Here is the number that I find downright dismaying: Over 200,000 National Security Letters have been sent–all of them with gag orders. Read this from Wired and be alarmed:
A national security letter is an informal administrative letter the FBI can use to secretly demand customer records from ISPs, financial institutions, libraries, insurance companies, travel agencies, stockbrokers, car dealerships and others. NSLs have been used since the 1980s, but the Patriot Act, passed after the September 11, 2001 terrorist attacks, and a subsequent revision in 2003 expanded the kinds of records that could be obtained with an NSL.
With an NSL, the FBI does not need to seek a court order to obtain such records, nor does it need to prove just cause. An FBI field agent simply needs to draft an NSL stating the information being sought is “relevant” to a national security investigation.
The letters come with a life-long gag order, so businesses that receive such letters are prohibited from revealing to anyone, including customers who may be under investigation, that the government has requested records of transactions. Violation of a gag order can be punishable by up to five years in prison.
The gag orders raise the possibility for extensive abuse of NSLs, under the cover of secrecy. Indeed, in 2007, a Justice Department Inspector General audit found that the FBI, which issued almost 200,000 NSLs between 2003 and 2006, had abused its authority and misused NSLs.
In Merrill’s case, although the letter’s gag order “was totally clear that they were saying that I couldn’t speak to a lawyer” about it, he immediately contacted his personal attorney, and together they went to the ACLU in New York, which agreed to represent him.
“My gut feeling is I’m an American,” Merrill said, in an interview with Threat Level on Tuesday. “I always have a right to an attorney. There’s no such thing as you can’t talk to your attorney.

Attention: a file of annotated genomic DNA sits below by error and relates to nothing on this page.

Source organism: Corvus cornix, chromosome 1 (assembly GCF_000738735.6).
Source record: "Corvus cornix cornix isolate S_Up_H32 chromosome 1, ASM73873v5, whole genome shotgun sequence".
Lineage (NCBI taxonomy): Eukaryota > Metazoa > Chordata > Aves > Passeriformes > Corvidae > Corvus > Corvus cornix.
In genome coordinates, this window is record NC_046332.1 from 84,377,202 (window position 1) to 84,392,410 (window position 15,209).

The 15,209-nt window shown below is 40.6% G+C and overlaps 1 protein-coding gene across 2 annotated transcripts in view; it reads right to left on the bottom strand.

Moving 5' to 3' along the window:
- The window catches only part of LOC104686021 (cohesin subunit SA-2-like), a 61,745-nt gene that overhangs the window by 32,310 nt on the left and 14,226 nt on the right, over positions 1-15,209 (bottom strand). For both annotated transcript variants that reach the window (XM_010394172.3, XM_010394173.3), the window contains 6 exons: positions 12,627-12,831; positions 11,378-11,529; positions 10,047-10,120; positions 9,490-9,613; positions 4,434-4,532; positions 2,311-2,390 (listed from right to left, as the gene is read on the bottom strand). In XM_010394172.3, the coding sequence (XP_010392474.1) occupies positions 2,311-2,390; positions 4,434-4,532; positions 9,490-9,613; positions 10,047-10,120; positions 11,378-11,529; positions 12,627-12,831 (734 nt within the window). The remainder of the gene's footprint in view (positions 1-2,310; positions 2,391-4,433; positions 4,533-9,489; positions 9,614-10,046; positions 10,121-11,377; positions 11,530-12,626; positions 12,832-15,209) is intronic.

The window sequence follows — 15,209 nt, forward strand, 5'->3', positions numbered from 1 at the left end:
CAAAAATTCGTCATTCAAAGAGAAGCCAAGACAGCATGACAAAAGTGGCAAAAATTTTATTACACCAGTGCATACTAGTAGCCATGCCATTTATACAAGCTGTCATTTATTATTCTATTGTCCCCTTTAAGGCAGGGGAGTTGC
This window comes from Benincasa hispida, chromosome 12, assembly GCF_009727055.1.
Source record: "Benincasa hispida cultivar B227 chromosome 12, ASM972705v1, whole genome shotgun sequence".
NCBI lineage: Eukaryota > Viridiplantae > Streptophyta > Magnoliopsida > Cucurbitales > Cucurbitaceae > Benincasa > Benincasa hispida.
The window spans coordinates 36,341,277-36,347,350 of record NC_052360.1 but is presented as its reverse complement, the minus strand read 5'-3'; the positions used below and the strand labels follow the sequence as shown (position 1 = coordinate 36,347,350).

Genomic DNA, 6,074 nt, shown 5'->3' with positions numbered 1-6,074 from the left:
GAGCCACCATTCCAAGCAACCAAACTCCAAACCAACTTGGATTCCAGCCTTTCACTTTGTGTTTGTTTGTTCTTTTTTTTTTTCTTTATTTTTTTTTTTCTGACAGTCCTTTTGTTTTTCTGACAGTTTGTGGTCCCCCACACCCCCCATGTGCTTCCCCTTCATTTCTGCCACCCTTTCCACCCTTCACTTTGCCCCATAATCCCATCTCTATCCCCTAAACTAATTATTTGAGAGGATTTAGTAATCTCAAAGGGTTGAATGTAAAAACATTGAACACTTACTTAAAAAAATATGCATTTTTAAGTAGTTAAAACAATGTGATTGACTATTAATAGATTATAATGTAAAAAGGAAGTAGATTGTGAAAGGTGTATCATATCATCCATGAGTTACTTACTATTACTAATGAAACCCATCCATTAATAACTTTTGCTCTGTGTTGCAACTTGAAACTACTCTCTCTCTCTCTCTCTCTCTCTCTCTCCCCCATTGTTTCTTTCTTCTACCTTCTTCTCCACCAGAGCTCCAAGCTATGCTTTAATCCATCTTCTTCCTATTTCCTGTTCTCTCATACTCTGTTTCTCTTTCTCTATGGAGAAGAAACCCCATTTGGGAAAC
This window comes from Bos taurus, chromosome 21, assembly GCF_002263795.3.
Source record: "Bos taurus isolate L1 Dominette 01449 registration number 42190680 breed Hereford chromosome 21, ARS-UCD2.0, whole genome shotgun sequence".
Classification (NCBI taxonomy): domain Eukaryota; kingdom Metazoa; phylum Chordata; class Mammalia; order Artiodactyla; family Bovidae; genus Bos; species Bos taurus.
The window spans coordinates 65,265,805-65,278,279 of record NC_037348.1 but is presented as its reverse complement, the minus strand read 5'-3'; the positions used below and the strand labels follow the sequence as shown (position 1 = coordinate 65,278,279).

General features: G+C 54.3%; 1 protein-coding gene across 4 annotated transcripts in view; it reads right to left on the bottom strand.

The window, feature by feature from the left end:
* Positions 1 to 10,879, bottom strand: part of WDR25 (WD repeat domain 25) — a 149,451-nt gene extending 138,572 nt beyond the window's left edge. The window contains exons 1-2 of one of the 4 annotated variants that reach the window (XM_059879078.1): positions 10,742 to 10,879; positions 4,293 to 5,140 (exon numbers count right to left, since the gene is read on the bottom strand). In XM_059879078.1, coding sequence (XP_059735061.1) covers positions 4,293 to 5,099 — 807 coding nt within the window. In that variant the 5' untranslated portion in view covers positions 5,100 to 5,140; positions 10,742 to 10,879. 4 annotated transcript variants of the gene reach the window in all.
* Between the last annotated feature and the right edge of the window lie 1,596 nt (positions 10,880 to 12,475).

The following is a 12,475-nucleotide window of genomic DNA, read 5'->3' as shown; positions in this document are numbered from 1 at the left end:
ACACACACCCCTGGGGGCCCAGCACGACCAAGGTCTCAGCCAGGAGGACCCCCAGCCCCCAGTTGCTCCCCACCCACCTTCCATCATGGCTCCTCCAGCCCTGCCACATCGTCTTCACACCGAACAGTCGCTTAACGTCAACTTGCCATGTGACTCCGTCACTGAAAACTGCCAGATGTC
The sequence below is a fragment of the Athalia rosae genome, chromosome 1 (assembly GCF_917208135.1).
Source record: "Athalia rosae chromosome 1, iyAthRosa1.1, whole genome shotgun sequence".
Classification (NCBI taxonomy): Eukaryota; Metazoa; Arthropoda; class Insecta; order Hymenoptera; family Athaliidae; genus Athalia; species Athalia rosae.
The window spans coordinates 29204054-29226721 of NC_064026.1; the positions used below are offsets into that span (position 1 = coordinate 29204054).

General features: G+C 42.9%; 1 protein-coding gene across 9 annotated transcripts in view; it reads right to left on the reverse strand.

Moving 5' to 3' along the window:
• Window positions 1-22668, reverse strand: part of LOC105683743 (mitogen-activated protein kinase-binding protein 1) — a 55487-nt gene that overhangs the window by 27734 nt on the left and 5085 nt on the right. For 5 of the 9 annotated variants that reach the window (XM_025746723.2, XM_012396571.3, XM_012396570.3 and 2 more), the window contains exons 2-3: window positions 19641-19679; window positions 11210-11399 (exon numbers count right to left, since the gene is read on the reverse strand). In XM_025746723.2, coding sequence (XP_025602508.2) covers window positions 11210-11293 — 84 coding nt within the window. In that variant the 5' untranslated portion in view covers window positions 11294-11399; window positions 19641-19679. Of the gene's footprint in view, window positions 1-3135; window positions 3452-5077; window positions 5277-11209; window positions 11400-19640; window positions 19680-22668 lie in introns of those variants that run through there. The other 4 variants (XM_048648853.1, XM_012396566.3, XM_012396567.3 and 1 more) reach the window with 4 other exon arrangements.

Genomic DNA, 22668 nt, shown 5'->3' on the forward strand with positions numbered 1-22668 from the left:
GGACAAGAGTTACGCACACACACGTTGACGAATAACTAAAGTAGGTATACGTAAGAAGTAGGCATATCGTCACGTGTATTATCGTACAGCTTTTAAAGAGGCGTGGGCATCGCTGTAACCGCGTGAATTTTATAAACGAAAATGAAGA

“I kind of felt at the beginning, so few people challenge this thing, I couldn’t just stand by and see, in my opinion, the basic underpinnings of our government undermined,” he continued. “I was taught about how sophisticated our system of checks and balances is . . . and if you really believe in that, then the idea of one branch of government just demanding records without being checked and balanced by the judicial just is so obviously wrong on the surface.”
Merrill and the ACLU filed the lawsuit under the name “John Doe,” challenging the legality of the letter and asserting that customer records were constitutionally protected information. Merrill said the NSL, which listed 16 categories of records, including e-mail and billing records, was “very broad.”
The government having this much power is distressing. I think the notion of online privacy is itself a hoax. Consider this from Google’s CEO Eric Schmidt:
In an interview with CNBC conducted at the Techonomy conference earlier this month, Schmidt offered an additional look at his views on online privacy and anonymity, says the report.
Arguing that anonymity on the Internet is dangerous, Schmidt had reportedly said, “In a world of asynchronous threats, it is too dangerous for there not to be some way to identify you.”
He also said governments may eventually put an end to anonymity. “We need a (verified) name service for people,” he said. “Governments will demand it.”
“Privacy is incredibly important,” he said in another interview, adding, “Privacy is not the same thing as anonymity. It’s very important that Google and everyone else respects people’s privacy. People have a right to privacy; it’s natural; it’s normal. It’s the right way to do things.” But he said there should be limits to privacy.
Yep. When the government AND big business are not interested in privacy…well, your life is not private.